Make Private Mortgage Insurance a Thing of the Past
Beginning in 1999, lending institutions have been obligated to cancel a borrower's Private Mortgage Insurance (PMI) at the point his mortgage balance (for a loan closed past July of '99) reaches less than seventy-eight percent of the price of purchase, but not at the point the borrower's equity gets to twenty-two percent or more. (This law does not apply to certain higher risk mortgages.) However, you have the right to cancel PMI yourself (for loans closed past July 1999) once your equity rises to 20 percent, regardless of the original purchase price.
Verify the numbers
Keep track of money going toward the principal. Also stay aware of what other homes are being sold for in your neighborhood. If your loan is fewer than five years old, it's likely you haven't paid down much principal � you have been paying mostly interest.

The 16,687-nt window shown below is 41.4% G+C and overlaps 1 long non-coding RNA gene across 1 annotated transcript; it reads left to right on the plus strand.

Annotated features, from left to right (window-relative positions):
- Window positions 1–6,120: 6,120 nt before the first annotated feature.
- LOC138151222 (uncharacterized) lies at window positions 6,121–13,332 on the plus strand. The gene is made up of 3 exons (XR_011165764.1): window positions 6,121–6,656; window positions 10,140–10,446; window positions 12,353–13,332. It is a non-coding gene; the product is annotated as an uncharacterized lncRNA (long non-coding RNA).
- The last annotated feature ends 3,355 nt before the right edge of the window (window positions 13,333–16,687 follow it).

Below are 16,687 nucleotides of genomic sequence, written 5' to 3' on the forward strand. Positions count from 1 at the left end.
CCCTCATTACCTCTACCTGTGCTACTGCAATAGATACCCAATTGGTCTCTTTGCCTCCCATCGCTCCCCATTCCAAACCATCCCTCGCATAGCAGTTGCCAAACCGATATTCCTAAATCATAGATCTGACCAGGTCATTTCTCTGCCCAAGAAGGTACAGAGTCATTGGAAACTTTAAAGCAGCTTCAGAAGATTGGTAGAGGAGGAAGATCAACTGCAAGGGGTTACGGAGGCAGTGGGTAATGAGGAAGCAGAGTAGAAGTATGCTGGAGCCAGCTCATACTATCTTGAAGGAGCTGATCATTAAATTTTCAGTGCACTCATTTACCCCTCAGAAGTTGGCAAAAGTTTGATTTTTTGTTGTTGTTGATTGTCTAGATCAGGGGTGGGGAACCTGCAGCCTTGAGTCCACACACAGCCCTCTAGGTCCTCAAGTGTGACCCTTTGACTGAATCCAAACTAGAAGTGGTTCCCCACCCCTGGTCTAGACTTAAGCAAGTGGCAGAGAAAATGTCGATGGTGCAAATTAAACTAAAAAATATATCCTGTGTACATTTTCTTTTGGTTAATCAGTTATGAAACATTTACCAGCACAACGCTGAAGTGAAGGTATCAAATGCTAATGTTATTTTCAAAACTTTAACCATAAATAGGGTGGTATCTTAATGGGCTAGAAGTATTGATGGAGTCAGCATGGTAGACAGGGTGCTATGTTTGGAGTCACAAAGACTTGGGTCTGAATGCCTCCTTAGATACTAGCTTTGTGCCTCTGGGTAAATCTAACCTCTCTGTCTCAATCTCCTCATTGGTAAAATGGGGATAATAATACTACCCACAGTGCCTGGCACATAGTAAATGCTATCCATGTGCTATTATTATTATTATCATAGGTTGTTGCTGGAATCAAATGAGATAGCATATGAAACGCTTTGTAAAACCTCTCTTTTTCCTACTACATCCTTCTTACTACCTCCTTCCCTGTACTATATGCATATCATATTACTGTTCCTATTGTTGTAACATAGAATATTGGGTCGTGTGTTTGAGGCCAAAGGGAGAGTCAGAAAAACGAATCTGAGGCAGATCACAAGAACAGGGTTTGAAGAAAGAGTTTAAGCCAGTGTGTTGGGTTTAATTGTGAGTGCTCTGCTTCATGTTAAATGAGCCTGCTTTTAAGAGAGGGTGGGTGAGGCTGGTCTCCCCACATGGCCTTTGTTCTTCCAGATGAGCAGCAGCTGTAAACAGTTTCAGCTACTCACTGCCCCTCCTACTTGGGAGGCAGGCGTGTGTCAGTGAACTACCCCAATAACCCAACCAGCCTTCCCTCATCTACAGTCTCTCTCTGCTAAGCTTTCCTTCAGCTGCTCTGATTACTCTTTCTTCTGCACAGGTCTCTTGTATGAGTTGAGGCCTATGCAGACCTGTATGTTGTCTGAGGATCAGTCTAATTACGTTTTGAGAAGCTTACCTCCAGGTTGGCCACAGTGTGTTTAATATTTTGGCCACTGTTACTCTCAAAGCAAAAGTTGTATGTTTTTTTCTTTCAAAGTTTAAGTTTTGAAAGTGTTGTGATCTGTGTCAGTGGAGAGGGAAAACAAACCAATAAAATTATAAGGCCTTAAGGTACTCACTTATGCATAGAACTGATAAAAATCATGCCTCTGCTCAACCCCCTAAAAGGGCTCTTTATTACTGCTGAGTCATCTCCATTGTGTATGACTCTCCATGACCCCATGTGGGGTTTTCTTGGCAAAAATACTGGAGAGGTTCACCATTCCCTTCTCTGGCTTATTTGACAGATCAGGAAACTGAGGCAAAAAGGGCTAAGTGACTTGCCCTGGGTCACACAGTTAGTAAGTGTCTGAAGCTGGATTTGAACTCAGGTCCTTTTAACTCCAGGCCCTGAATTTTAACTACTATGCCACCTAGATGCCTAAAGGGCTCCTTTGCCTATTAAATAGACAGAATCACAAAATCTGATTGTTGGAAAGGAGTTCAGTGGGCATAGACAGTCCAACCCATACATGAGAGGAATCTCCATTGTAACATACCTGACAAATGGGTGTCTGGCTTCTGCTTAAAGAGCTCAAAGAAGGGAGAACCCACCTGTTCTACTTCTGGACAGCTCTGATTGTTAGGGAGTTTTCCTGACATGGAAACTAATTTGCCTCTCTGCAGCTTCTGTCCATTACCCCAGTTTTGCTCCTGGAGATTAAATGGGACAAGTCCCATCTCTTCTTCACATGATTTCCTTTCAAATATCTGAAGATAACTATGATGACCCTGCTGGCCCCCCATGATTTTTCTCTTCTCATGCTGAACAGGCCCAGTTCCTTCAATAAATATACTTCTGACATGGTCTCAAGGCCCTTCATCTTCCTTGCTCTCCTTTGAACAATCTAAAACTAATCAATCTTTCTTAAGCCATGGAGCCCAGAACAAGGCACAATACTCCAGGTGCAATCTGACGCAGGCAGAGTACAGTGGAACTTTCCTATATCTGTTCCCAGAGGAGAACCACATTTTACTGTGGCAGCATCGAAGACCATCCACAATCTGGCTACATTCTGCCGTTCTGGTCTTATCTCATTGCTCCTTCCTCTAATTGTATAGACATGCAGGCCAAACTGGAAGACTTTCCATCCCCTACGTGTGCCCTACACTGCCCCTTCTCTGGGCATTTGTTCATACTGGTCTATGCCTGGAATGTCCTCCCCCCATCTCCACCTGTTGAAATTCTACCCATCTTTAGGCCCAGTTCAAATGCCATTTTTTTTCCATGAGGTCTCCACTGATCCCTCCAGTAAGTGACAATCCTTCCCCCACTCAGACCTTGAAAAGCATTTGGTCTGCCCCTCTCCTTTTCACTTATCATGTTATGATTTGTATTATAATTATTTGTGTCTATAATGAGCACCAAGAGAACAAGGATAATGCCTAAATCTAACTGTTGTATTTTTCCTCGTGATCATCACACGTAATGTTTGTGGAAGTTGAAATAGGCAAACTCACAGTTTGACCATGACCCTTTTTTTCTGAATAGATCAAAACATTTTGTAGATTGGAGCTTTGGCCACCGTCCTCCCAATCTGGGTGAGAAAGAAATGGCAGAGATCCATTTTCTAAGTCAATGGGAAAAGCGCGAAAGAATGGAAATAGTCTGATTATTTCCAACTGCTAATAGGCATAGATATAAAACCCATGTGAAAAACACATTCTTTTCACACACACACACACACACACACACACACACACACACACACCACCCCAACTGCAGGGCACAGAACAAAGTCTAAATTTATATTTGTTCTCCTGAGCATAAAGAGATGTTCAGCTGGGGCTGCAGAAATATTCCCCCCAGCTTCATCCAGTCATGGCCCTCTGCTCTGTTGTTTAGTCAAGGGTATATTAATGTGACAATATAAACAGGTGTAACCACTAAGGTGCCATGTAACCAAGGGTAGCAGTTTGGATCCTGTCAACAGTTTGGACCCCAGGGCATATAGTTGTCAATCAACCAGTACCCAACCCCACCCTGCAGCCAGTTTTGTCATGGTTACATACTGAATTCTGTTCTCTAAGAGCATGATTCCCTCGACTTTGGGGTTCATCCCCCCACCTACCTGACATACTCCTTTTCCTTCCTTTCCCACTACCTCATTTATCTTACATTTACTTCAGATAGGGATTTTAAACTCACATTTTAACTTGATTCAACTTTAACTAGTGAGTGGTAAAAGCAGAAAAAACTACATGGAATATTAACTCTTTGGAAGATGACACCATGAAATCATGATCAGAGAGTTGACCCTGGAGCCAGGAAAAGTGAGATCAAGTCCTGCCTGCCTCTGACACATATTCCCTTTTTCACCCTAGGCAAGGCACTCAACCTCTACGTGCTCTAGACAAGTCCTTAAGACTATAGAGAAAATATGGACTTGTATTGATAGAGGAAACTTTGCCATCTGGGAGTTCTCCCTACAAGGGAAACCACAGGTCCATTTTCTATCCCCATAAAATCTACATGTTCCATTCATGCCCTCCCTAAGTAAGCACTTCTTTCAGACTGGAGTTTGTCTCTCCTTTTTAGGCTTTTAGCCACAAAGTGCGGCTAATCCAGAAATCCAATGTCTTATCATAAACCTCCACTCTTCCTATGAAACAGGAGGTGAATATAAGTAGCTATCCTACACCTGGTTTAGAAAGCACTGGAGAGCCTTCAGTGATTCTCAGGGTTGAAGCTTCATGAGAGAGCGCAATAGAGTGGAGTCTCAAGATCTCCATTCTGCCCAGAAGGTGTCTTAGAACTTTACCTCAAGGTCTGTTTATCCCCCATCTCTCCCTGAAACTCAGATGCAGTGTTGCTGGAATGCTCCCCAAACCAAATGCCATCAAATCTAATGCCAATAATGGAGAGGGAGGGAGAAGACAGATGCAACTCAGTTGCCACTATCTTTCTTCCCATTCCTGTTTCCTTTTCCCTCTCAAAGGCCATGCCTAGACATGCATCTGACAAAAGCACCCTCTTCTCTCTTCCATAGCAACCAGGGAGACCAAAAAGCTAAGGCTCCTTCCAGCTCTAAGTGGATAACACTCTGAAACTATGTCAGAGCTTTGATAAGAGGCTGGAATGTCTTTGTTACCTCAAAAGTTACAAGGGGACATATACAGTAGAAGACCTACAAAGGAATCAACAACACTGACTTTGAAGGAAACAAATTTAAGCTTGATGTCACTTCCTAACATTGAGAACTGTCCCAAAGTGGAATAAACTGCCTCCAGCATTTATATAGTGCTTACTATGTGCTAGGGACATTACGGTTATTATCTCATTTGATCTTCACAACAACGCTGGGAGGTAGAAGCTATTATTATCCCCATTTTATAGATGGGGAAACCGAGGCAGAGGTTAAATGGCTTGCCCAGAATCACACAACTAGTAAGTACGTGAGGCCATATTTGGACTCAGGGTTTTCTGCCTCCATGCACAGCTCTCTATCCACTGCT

Verify Equity Amount
Once you find you've reached 20 percent equity in your home, you can begin the process of canceling your Private Mortgage Insurance. You will need to notify your mortgage lender that you want to cancel PMI. Lenders require proof of eligibility at this point. Most lenders ask for a state certified appraisal documented on the form: URAR-1004 (Uniform Residential Appraisal Report) to verify your equity and eligibility for canceling PMI.
America's Money Source can answer questions about PMI and many others. Give us a call: 4078987559.